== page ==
Fewer Americans are satisfied with the freedom to choose what they do with their lives compared to 2006, a new Gallup poll has said ahead of the Independence day in the US.
A drop of 12 percentage points from 91 per cent in 2006 to 79 per cent in 2013 was reported.
In that same period, the percentage of Americans dissatisfied with the freedom to choose what they do with their lives has more than doubled, from 9 per cent to 21 per cent.
The survey asked people in more than 120 countries each year whether they are satisfied or dissatisfied with the freedom to choose what they do with their lives.
In 2006, the US ranked among the highest in the world for people reporting satisfaction with their level of freedom.
After seven years and a 12-point decline, the US no longer makes the top quartile worldwide.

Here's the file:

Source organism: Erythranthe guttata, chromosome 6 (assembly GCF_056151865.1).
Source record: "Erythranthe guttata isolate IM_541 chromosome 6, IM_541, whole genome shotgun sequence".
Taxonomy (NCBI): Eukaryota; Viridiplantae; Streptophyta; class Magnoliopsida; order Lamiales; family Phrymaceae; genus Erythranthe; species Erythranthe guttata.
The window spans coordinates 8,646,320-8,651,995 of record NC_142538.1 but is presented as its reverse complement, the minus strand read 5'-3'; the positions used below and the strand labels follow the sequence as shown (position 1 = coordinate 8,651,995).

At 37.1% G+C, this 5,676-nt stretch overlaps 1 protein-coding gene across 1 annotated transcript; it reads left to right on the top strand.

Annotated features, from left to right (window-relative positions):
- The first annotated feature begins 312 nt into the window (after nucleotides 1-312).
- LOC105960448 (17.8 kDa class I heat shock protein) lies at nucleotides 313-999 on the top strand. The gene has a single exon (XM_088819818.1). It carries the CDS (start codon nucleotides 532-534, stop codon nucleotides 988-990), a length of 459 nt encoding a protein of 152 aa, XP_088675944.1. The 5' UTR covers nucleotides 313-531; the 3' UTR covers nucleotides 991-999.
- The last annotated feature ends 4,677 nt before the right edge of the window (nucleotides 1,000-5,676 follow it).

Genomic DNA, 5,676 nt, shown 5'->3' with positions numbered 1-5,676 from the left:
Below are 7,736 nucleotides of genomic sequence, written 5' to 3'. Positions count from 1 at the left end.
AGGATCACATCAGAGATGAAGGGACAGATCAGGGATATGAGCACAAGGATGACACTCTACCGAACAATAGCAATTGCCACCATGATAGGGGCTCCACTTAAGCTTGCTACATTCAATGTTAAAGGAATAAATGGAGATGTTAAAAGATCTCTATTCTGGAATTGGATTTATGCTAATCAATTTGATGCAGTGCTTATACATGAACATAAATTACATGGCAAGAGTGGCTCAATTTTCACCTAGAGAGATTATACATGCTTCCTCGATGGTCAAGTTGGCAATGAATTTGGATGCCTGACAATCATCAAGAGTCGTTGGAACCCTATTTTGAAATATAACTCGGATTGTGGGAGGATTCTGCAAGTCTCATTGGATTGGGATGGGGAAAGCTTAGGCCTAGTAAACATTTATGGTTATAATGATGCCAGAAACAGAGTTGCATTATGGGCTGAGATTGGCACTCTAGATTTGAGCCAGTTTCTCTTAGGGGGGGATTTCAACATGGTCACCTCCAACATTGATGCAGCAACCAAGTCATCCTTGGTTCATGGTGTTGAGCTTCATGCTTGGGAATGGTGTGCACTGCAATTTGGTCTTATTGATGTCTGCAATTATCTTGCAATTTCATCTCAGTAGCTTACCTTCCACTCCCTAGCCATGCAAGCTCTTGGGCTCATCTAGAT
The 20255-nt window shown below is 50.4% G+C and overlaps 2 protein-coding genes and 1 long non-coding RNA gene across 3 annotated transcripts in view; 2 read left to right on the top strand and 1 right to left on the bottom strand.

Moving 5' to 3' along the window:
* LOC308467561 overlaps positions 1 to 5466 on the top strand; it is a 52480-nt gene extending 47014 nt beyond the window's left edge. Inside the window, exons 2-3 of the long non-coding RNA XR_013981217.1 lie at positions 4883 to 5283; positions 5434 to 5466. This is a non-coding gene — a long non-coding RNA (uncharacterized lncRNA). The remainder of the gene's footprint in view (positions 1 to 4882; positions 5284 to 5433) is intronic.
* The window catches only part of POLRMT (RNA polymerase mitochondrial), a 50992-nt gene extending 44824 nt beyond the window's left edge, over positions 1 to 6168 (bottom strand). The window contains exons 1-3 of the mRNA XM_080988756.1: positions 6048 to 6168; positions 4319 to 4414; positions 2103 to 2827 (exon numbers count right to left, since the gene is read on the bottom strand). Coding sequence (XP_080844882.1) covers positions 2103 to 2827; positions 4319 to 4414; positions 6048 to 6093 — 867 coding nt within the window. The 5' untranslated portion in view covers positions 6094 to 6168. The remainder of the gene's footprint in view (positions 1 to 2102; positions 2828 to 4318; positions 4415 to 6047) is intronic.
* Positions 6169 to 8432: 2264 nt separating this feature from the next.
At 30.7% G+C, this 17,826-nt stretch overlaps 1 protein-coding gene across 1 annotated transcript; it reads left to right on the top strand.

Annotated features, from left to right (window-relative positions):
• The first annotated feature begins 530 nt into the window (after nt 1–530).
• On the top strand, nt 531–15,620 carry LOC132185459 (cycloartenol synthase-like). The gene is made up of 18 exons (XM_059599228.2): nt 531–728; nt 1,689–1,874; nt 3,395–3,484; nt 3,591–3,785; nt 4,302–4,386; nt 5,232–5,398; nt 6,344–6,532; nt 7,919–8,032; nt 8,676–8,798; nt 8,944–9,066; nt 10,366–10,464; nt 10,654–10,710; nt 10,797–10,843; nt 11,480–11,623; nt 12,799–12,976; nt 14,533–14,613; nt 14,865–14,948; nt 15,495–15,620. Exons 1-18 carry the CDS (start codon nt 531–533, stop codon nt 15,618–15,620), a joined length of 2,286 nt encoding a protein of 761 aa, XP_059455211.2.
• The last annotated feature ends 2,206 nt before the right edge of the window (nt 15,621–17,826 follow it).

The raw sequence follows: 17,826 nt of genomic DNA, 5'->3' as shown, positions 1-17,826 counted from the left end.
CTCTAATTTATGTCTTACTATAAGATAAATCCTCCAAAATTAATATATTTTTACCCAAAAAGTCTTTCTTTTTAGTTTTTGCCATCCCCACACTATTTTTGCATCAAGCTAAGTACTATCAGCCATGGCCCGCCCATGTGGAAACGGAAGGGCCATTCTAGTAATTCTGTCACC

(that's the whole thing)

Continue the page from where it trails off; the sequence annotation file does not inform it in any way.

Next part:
The decline in perceived freedom among Americans could be attributed to the US economy. Many Americans continue to lack confidence in the economy and see it as one of the biggest problems facing the country, the survey reported ahead of the Independence Day on July 4.
The Gallup poll also pointed towards the poor confidence in the government as another possible reason that feelings of freedom have declined.
In the US, 79 per cent believe government corruption is a serious problem, up by 20 per cent from 2006.
New Zealand recorded the highest level of satisfaction with freedom at 94 per cent followed by Australia, Cambodia, Sweden and the UAE.